Research

Parasites are ubiquitous in nature, with the potential to affect variation within and among species in ecological networks. My work aims to understand how variation within the food web affects parasitism and, conversely, how parasites can affect species interactions within food webs.

Current Projects

How Parasites Affect Species Interactions

All organisms are vulnerable to parasites, and infection with parasites can have multifarious effects on host organisms, ranging from mild to severe. Classically, these effects of parasites have been considered in a vacuum, ignoring the complexity of natural systems and the numerous interactions that host organisms engage in, such as those with predators and competitors. I aim to investigate the potential of parasites to affect the outcome of these species interactions within a meta-analytical framework, with the goal of explaining more of variation in species interactions in ecological networks.

Predator Regime and Parasitism

Communities vary in predator composition, and these predators will differentially affect the life-history strategies of the prey species that live in those environments. In our system, Enallagma spp. damselflies inhabit lakes with either fish or large dragonfly larvae as the top predator, and as such these damselflies will experience different selection pressures. Damselflies in fish lakes live at lower densities than their counterparts in dragonfly lakes, and as such they may be less vulnerable to parasitic attack. Conversely, dragonfly lake damselflies are more active, and may therefore be able to escape the questing larval water mite parasites. My work aims to determine how these top predator differences affect variation in the prevalence, intensity, and host resistance to parasites.

Temporal Variation in Parasite Prevalence

Species interactions are not static and will vary over time. Parasitism is no exception, and as a result parasite prevalence (the proportion of the host population infected with parasites) is not a constant in natural systems. Besides the immediate effects this variation has on the host organism through reduced risk of infection, these differences have the potential to scale up to community-levels effects.  Over the course of two summer field seasons, members of the Siepielski lab and I visited various lakes in northwest and west-central Arkansas and northeast Oklahoma, collecting adult odonates from both fish- and fishless lakes. These different lakes have a variety of unique species assemblages, predator types, and habitat, giving a more robust and complete representation of the ecology of this system.  Collected samples are processed back at the lab to measure both the prevalence and intensity of infection at the various sites. I am investigating how the prevalence and intensity of parasitism changes over time, and what factors may explain these changes.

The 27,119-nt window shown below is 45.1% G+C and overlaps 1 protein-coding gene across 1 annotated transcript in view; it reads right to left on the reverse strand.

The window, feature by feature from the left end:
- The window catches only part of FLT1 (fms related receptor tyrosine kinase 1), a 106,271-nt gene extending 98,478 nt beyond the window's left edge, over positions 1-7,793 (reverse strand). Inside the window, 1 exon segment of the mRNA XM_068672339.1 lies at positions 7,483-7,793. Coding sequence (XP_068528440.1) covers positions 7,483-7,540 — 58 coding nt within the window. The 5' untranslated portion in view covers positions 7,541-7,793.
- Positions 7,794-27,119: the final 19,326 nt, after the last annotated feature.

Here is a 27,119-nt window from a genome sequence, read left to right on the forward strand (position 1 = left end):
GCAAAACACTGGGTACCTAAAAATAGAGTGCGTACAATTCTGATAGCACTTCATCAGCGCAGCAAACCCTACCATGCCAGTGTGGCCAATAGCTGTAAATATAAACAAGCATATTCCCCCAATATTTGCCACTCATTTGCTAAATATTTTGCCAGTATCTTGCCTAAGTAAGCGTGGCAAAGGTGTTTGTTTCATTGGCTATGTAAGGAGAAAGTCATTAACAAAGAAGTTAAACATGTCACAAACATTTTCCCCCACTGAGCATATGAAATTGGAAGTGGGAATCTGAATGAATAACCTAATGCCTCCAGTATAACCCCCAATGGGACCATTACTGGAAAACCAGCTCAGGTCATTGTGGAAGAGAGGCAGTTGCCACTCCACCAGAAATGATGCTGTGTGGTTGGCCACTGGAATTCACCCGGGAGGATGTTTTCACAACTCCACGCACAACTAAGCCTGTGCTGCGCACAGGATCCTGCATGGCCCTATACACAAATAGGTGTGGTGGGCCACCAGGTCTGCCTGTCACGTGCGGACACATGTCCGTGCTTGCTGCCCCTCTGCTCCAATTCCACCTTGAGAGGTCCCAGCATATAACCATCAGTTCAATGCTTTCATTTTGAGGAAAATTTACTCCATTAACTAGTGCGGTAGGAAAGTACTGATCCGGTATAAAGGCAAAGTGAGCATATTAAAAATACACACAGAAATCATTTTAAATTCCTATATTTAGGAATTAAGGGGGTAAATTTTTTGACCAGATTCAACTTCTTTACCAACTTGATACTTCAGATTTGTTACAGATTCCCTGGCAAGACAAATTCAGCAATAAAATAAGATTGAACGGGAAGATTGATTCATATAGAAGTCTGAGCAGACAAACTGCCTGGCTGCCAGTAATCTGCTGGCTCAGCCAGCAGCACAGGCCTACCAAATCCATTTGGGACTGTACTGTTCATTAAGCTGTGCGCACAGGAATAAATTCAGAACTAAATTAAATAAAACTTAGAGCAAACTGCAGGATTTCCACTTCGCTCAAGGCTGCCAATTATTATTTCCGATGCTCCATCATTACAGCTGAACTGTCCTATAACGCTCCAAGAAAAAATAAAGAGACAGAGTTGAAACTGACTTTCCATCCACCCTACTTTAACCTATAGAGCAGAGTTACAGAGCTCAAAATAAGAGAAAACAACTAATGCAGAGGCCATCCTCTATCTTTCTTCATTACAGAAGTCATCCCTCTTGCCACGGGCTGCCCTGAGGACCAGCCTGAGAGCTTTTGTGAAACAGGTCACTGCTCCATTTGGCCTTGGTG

Density and Host Species Specificity

Density has been shown to affect parasitism and infection rates, with more numerous host populations supporting greater parasite abundances, and organisms that live in more aggregated and dense populations are more susceptible to parasites. Many parasite species infect specific host species, though other species are more generalist in their host infection dynamics. In our system, Enallagma signatum is both the most abundant and the most commonly parasitized species. Additionally, E. signatum has the weakest immune system and is therefore least able to resist any parasite attack, which may make them prime targets for their water mite parasites. To understand if it is E. signatum density or species specificity that is driving parasite prevalence, I performed an experiment using both E. signatum and E. basidens, a common species that co-occurs with E. signatum, altering the presence and densities of the hosts, to disentangle these effects.